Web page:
An airline ticket with a fluctuating price?
Allegiant is proposing to offer the option of a lower-cost ticket that could change in price depending on the cost of fuel.
Given a choice between two types of airlines tickets, which would you pick?
- A ticket with a fixed price.
- A cheaper ticket with a price that could increase by the time you fly if the cost of jet fuel goes up.
It's a new proposal that would inevitably confuse airline customers if it comes to pass. Here's how Allegiant Air's plan would work:
If you buy the ticket with the fluctuating price, rather than the fixed-price fare, the airfare could go down if the cost of fuel drops by the time you depart. Or it could increase -- but not by more than a set maximum. Post continues after video.
Other airlines -- facing higher fuel prices and lower profits -- will probably think this is a good idea. From Christopher Elliott's blog:
"It's easy to understand how airlines can rationalize this," says Edward Hasbrouck, a consumer advocate and author of "The Practical Nomad: How to Travel Around the World." "They want more money, and they want to shift the risk of fuel price increases to passengers."
At last count, 79% of readers who voted in Elliott's poll on whether the proposed fluctuating fare is "ridiculous" picked "yes."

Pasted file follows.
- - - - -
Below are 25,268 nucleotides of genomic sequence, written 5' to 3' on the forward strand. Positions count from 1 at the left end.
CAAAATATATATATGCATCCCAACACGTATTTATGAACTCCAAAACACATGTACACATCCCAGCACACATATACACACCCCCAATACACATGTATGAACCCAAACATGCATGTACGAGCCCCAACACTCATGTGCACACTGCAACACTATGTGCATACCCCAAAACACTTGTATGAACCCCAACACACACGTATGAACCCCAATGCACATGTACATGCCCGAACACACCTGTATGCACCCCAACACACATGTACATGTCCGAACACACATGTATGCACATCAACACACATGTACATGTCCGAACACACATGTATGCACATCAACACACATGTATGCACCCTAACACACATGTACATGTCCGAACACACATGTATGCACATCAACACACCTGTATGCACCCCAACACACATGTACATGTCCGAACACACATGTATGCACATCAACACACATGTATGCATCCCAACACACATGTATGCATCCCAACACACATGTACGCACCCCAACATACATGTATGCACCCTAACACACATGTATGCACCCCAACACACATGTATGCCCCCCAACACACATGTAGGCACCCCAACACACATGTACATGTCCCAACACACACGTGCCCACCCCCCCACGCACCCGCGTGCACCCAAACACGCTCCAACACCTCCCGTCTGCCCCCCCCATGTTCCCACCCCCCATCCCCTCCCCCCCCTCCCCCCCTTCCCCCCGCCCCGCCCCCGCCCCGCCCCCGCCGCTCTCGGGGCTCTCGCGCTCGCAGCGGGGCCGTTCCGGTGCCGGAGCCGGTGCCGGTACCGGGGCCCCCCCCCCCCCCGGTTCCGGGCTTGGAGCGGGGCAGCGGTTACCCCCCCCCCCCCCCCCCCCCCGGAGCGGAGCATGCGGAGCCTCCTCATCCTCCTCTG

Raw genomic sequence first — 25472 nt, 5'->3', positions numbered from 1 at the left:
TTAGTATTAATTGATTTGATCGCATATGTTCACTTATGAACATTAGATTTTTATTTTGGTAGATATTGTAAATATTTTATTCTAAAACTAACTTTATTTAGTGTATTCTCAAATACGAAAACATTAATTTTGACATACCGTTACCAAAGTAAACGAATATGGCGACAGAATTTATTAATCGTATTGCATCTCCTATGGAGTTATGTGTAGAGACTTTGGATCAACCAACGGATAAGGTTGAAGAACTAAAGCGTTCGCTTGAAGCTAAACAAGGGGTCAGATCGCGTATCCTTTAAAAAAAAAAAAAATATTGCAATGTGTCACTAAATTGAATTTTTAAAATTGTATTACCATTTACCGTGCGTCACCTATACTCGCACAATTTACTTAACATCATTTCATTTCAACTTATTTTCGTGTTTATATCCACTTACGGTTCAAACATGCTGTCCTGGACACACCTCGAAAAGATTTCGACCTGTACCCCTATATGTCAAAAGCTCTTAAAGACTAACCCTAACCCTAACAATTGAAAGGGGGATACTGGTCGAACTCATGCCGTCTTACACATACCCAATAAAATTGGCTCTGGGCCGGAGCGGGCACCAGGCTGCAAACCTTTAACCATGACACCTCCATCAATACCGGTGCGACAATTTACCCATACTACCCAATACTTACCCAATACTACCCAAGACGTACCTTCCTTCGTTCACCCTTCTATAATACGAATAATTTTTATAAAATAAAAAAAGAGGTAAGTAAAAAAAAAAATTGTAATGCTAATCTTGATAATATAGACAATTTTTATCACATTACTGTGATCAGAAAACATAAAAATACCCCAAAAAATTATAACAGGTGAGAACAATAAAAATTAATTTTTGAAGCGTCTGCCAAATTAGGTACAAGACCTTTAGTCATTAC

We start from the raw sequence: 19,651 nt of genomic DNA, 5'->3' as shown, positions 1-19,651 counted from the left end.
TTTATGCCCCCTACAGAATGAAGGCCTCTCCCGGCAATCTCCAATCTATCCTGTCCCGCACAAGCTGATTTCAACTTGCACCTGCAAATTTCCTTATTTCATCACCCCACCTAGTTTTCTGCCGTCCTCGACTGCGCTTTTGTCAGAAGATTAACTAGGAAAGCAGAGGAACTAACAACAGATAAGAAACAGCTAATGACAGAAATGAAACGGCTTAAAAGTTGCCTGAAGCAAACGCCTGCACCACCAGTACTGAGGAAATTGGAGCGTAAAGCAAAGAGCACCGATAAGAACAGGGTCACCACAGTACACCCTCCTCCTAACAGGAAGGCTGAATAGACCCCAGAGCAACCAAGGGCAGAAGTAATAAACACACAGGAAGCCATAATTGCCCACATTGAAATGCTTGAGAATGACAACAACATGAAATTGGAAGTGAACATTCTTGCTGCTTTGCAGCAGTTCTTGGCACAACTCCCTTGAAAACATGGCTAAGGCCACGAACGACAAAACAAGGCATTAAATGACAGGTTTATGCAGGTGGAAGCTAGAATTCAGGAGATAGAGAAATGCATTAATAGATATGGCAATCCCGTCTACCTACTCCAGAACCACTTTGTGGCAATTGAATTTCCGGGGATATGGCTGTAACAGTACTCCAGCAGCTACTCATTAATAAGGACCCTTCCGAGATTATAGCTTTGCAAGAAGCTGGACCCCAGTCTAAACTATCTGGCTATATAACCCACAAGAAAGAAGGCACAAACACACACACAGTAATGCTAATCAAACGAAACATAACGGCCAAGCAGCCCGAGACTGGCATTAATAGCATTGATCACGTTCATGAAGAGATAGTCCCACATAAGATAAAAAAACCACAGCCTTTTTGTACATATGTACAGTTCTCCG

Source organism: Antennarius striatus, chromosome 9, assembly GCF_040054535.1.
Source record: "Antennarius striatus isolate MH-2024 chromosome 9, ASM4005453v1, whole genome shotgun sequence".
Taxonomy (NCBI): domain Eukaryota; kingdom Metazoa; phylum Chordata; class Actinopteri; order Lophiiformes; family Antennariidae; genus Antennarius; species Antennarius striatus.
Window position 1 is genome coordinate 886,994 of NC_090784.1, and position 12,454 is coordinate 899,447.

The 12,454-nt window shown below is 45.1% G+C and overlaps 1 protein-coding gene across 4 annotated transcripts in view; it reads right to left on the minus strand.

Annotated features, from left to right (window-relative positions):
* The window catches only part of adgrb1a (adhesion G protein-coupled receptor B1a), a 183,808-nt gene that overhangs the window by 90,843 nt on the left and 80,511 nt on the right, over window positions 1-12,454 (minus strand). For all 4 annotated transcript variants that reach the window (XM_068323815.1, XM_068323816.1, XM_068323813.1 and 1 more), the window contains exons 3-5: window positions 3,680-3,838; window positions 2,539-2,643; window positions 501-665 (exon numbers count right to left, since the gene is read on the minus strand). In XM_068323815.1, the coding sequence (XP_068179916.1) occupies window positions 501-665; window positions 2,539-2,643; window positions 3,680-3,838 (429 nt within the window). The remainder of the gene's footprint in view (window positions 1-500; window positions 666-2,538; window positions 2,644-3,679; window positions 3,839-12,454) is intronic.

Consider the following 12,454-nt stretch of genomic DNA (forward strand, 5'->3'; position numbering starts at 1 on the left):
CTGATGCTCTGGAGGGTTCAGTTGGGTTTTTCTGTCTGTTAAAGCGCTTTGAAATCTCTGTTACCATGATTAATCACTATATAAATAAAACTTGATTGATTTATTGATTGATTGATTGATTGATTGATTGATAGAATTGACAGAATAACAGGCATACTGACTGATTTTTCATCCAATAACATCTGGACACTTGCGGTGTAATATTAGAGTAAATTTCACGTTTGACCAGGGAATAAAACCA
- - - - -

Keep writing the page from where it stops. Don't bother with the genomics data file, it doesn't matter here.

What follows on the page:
Elliott and others raise several issues, including:
- Who would police this deal? The government wouldn't, so you'd have to feel confident that the airline is being honest.
- This requires normal people to understand and predict fuel pricing. Isn't pricing already confusing enough, with peak travel fees and all the other ways we're nickel-and-dimed by the airlines?
The Star-Telegram of Fort Worth reports: "Jet fuel spot prices have jumped 19% in just the past two months, and with continued political unrest in the Middle East and elsewhere, industry analysts can only guess how much higher the prices will go." U.S. airlines have already raised prices five times this year.
Dan Webb, writing at Things in the Sky, said Allegiant's idea has some merit:
Every year, my family decides if it's worth pre-buying heating oil for the winter, or just rolling the dice with market prices. How is this any different? As long as Allegiant (or any airline considering something similar) fully explains this new fare option to its passengers to the time of booking, I don't see any issues.
Greg Gross at I'm Black and I Travel! had another view:
This adjustable-rate ticket will definitely appeal to the gamblers out there among us -- and should something actually cause fuel prices to fall noticeably, you might experience the rare joy of getting money back from an airline.
Realistically, though, how likely is that to happen?
Put it another way: Would Allegiant be proposing this knowing it was going to end up costing them money?
What do you think? Would you take a chance on a fluctuating ticket price?
More from MSN Money:
VIDEO ON MSN MONEY
i am look ing at the same ticket in april and in august and the price has doubled-
c'mon man-fuel prices have not gone up that much
Copyright © 2014 Microsoft. All rights reserved.
MORE PERSONAL FINANCE SECTIONS & TOOLS
A Fidelity study found that adult kids and their folks aren't on the same page when it comes to discussing finances.